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There have been two invasions of Normandy in the past 70 years. The first was in June 1944 when an Army Commanded by an American General made up of handpicked and seasoned troops landed on the Cherbourg Peninsula. The second was when an Army of Henpecked and smiling warriors from PCI landed in the same area. The first invasion is well recorded by historians, the latter can probably never be touched by historians due to what the mafia call omerta (stay quiet , or else).

Ferry journeys with a wife and kids can and usually are grueling. This time due to the ballbearing make-up of the group it was a lot more pleasant. Those musicians among us whetted their chords , Whippy (John Phelan) and Mad Mel (Mel Nolan) on a Gibson Guitar.

We made our way on landing to the first D Day Location, the Pointe Du Hoc close to a town called Grandchamp Maisey about 60 kms from Cherbourg. History records that of the 650 men who landed on D Day beneath these cliffs only 125 were fighting and alive after D + 4. We soldiered on to Lunch at Vierville Sur Mer and then on to the tragic and impressive American Cemetery at St Laurent sur mer. We now faced a drive of almost 500kms to Reims. Around 3pm our first casualty took place. A bolt in Whippy's Turbo was ingested in the engine causing a plume of smoke not seen since the June 1944 invasion, and with almost similar outcomes. There was a sea of grey and red, screams of men and sceaches of metal as they tried to survive the mayhem. The Cavalry arrived to rescue but it was too little too late and the body was taken off in a stretcher on the back of a flat bed. Calls to Myles in AXA HQ were put through to see could it be saved. Later Denis and Mel ( mel-amine )were seen to shed blood and guts struggling with a Cobra ( Alarm ). The weather was kind and warm , temperatures up to 26 C were recorded. One of our lot , Aidan Farrell was almost captured by some lurking Gendarmes who trailed him for 50kms before he eluded them. An early night in Reims was enjoyed by all.

Next Day we visited Mumms Champagne, where many years ago Irish Distillers invented Champagne . Potty sent his wife to enthrall us in her red cape in the dungeon and later we marvelled the transformation when she shed the cape for a wolly jumper. We spent some time blasting around and up and down the main straight of what was the Track where the French GP (near the town of Gueux) was held in the 50s and 60s. Boy did we enjoy ourselves.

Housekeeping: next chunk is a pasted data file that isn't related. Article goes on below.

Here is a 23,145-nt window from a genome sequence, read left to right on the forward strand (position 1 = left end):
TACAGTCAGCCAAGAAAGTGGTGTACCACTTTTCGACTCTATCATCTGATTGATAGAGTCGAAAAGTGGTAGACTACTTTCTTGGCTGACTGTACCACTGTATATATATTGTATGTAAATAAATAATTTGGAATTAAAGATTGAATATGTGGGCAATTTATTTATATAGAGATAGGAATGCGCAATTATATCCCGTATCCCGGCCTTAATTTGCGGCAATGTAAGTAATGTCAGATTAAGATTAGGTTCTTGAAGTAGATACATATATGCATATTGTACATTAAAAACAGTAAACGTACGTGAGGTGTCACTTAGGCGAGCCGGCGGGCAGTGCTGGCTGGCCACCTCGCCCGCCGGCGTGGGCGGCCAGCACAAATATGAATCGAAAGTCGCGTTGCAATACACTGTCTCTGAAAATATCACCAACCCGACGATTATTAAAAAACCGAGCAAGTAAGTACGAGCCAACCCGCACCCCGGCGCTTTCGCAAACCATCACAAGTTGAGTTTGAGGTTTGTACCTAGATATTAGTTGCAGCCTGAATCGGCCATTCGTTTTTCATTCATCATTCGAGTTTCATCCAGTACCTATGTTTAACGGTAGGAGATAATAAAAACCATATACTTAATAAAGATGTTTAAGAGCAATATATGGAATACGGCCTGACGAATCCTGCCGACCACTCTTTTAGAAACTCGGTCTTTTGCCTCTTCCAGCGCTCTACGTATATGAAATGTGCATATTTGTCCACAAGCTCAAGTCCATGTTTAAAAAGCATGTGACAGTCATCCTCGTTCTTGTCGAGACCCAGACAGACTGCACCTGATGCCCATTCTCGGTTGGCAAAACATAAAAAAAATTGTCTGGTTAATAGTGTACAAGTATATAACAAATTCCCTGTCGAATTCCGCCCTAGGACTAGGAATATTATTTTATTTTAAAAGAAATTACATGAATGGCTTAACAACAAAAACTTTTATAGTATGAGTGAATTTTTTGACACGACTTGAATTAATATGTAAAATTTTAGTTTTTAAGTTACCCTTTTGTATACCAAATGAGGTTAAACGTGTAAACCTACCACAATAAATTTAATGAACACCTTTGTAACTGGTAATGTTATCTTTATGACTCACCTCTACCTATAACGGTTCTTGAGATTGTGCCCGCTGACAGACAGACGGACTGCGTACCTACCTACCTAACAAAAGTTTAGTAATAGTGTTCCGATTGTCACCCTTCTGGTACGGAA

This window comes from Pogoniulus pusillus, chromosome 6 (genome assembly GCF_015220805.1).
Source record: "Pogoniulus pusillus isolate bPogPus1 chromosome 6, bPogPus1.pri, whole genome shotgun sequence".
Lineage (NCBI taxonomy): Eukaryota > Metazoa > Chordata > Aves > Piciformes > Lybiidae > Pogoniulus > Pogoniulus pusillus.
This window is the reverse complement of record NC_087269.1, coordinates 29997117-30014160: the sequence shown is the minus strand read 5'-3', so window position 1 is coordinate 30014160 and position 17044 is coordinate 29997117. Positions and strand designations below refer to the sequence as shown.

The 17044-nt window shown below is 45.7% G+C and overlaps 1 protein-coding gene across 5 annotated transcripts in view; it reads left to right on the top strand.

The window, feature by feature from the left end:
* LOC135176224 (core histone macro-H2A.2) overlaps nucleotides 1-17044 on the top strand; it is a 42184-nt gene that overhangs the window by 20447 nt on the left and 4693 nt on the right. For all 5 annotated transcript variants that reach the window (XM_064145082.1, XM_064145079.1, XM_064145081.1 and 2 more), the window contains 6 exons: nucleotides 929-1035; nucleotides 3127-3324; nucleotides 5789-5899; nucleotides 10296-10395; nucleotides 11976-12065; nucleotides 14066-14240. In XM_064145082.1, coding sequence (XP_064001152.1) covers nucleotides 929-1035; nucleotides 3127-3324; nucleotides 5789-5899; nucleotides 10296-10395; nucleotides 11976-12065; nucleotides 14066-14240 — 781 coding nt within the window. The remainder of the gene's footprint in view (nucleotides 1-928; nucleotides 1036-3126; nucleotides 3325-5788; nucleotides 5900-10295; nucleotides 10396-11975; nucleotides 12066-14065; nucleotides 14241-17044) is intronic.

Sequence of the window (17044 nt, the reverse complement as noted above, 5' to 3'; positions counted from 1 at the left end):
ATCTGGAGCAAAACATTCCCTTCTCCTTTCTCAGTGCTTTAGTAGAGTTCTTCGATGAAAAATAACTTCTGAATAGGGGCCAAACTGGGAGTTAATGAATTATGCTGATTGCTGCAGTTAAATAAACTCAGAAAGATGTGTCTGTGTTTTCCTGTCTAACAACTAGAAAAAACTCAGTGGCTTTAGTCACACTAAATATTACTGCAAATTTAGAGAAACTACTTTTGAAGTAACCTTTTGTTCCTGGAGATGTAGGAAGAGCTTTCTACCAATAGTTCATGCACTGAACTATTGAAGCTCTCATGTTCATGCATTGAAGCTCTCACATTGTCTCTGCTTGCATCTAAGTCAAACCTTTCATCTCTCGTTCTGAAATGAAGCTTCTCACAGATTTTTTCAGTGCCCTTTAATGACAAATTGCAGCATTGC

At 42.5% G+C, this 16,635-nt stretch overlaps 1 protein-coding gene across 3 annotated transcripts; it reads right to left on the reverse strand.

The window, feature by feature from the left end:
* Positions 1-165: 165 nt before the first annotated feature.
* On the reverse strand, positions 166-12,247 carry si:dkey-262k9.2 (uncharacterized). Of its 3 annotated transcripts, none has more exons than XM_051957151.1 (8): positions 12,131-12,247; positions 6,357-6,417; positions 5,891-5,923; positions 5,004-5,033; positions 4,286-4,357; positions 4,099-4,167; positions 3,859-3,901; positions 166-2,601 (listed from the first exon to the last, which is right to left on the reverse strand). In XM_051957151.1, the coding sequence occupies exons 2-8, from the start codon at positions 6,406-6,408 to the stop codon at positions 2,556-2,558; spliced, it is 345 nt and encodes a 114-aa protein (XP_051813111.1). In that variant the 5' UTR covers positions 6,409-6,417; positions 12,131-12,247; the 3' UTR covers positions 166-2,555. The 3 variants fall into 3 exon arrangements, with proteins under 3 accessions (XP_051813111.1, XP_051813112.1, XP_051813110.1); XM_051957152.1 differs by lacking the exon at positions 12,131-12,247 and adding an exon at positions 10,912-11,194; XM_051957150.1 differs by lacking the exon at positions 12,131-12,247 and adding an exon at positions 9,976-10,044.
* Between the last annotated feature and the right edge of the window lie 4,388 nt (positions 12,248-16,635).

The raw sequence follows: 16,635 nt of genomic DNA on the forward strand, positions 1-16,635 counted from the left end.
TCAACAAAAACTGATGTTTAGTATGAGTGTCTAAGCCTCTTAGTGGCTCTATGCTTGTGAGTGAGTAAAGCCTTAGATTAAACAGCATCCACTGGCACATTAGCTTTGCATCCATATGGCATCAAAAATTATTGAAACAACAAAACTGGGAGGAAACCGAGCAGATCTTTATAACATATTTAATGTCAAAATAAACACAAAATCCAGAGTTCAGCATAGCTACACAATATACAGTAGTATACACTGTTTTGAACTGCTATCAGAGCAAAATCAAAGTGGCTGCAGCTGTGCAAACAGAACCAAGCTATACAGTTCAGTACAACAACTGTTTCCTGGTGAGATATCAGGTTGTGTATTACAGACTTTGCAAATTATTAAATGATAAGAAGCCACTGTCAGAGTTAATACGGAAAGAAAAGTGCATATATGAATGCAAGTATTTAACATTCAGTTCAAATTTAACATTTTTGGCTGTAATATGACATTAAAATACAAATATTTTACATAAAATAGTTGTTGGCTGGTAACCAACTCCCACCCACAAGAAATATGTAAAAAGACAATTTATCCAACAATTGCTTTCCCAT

A short hop to Spa Francorchamps included a lap of the old GP circuit and a communal lunch at Stavelot. Creme Brullees all round. We were delighted to blag our way past the €25 entry fee for the practice for the Spa 6 Hr Historic Race Practice and also found one of our own, Lord Inchiquinn , Connor O' Brien who was racing his Aston DB 5.The night passed by without mishap in Liege where we were intrigued by the neuve architecture of the train station not to mention sipping beers ( and Jameson for me ) in the warm lively streets at 2 AM. We were joined by two local guerilla partisans, Fabian and JP in a aircooled 4 S with Dymags.

Friday saw us arrive at the Tiergarthen Hotel in Nürburg which was to be our HQ for the next 84 hrs. The first wave of Airborne joined us in the shape of Mick Magner (aka Michael Burke). He was wounded and low on supplies when he hit the ground, but not as wounded and low as our 14 large glasses of Warnsteiner when they hit the ground some hours later. Was'nt that barman a bol***x ! We were also joined by two Bills that had successfully landed a few days earlier and infiltrated the enemy camps where they pillaged the local wine.

Grub was good, Bleu Eche in Adeneau and hot stones in the Pistenklause. Many did laps in their own porkers or in german rented Clio/ Bmw s etc. A visit to the Nordsleiffe on Saturday saw us encounter a VLN Race, something not to be missed and perhaps one of the greatest form of motorsport still existing along with Irish Tarmac Rallying.

Monday departure saw a two pronged attack on northern france, a blitz on the Autobahn led by Sergeant Lane to the south produced a number of max recorded speeds over 250 KPH on the way to Paris while Minerva (aka Peter Kelly) led his group to a safer route north of Paris. Mike Dunnion in the 928 had earlier slipped away to lead a lone attack on Spain.



  • Getting off the Ferry and landing with 9 Porsche's on French soil
  • Normandy
  • Reims, the line of Irish Porsches at Mumms
  • Whippy taking a direct hit and getting up afterwards
  • The chit chat on the radios
  • Whippy again and his music
  • Mell for pulling strings
  • all the gorgeous girls we left behind
  • grid girls
  • VLN grid and the pit walkabout
  • Minerva's navigation skills
  • Denis for leading us astray and paying the same toll each twice, totally un needed. Agh !!!!
  • Fast safe driving and super plus unleaded 98
  • Aidan's plan and detailed list of everything we needed
  • Thinking we found a bargain restaurant in Paris, dinner for €16.50, it was awful. Lessson learned.
  • Denis for making us go to bed early in Par

David Whelan